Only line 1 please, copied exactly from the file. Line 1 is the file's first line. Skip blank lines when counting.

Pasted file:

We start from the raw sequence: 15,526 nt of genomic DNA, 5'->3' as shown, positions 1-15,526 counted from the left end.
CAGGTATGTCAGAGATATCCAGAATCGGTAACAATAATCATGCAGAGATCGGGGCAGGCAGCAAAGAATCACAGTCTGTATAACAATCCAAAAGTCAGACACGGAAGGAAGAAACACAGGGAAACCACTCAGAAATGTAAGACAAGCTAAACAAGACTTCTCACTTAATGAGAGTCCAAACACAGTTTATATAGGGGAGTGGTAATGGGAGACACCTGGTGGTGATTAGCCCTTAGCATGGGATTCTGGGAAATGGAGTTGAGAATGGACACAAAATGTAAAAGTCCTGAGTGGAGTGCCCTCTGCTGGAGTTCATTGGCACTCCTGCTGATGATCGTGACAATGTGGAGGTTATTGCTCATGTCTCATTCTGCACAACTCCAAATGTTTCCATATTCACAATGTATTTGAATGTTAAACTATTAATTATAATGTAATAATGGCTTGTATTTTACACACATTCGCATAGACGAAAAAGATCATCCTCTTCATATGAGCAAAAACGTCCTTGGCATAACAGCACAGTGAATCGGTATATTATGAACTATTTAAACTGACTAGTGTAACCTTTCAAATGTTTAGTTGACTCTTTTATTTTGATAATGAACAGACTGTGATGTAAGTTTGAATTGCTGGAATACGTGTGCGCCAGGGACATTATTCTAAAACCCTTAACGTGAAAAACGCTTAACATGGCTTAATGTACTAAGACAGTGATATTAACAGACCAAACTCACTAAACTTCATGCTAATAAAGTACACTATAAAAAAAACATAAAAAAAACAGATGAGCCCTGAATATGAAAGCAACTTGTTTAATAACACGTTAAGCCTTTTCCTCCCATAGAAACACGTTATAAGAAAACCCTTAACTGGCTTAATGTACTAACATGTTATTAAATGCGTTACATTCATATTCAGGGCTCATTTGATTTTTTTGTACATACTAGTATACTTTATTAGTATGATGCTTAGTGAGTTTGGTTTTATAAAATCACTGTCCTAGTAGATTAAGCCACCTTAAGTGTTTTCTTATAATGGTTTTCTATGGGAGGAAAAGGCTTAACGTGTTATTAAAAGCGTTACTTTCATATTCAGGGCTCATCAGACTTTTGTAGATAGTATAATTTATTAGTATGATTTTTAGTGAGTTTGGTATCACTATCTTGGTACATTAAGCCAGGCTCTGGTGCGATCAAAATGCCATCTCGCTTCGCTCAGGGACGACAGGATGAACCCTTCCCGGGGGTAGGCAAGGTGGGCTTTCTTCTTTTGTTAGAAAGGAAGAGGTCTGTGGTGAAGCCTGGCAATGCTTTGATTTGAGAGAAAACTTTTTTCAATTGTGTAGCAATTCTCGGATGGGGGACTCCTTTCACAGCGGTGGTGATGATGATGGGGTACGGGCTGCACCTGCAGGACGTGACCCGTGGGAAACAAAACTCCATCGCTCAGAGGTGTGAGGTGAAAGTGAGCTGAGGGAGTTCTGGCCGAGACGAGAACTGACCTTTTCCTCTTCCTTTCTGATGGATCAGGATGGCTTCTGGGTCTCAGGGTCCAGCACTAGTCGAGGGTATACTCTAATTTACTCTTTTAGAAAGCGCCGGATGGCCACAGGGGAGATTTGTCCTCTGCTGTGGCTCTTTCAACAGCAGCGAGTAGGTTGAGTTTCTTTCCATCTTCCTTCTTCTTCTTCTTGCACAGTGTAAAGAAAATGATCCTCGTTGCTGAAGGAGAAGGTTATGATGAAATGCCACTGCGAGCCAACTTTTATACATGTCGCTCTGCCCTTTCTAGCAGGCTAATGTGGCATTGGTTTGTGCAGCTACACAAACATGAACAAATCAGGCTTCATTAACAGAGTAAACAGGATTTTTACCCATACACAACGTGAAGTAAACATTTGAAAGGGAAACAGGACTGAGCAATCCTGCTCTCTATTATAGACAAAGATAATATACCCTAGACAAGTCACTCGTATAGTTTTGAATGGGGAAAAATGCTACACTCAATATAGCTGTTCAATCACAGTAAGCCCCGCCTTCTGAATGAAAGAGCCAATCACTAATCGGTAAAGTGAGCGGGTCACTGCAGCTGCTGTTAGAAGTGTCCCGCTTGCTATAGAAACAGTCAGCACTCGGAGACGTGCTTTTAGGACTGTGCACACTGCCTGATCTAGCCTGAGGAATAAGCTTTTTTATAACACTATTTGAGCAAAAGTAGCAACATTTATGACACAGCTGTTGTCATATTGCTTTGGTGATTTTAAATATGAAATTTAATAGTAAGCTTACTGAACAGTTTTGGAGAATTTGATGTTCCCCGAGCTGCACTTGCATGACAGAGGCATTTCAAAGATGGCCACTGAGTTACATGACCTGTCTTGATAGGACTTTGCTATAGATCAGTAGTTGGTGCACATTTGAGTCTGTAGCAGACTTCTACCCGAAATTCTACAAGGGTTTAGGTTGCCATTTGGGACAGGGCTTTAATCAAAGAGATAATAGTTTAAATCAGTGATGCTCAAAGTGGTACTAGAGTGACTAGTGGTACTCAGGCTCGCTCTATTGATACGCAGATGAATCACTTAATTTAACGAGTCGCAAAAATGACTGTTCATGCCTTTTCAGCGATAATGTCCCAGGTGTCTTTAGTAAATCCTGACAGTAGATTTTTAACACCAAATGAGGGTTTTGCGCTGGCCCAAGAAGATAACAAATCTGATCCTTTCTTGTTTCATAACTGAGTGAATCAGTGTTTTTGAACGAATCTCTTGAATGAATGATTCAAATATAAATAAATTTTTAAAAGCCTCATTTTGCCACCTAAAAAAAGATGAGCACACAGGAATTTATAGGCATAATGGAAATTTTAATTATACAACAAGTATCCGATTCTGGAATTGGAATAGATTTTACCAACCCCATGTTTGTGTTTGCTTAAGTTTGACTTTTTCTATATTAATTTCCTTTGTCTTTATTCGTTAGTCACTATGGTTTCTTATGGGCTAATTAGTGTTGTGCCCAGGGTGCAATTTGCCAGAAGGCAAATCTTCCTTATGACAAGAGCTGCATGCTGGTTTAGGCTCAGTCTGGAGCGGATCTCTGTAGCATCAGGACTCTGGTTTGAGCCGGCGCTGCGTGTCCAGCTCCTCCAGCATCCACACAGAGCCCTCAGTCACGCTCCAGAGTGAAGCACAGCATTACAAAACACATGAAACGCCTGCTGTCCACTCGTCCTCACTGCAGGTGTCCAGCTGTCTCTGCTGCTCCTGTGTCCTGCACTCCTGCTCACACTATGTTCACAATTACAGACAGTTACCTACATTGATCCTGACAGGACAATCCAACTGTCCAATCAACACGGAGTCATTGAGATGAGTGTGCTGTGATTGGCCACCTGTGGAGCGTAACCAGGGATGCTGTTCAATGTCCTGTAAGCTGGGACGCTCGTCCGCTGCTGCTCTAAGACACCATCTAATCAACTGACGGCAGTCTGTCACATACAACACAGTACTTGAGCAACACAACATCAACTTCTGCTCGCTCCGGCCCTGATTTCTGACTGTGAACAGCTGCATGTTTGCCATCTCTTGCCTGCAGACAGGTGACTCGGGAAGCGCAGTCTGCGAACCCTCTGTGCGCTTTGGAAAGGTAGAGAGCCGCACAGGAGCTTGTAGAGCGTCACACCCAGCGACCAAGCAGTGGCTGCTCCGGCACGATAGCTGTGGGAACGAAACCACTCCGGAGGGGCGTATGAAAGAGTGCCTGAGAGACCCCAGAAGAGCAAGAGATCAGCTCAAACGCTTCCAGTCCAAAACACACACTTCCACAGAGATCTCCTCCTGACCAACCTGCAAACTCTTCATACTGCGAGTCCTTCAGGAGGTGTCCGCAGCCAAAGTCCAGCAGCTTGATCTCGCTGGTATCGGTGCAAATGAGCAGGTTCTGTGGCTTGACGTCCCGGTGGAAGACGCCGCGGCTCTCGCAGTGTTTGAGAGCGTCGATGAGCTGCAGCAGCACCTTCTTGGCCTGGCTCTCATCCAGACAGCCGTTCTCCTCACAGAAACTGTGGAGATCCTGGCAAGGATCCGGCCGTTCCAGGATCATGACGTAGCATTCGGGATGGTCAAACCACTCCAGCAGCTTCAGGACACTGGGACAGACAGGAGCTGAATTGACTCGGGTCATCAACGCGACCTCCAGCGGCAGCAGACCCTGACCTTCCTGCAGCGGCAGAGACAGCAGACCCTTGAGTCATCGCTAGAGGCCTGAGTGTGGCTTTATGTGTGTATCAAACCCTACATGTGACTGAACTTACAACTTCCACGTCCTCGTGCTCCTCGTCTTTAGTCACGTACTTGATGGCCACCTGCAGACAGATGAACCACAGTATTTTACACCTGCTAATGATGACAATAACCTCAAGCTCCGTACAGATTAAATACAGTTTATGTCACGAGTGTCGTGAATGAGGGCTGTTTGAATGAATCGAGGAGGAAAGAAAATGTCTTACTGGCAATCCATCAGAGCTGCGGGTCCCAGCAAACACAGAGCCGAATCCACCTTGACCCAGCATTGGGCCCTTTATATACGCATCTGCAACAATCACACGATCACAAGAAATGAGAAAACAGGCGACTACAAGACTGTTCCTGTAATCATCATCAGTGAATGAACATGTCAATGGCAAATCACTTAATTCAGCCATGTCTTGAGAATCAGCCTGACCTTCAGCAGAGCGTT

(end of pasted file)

We start from the raw sequence: 15,526 nt of genomic DNA, 5'->3' as shown, positions 1-15,526 counted from the left end.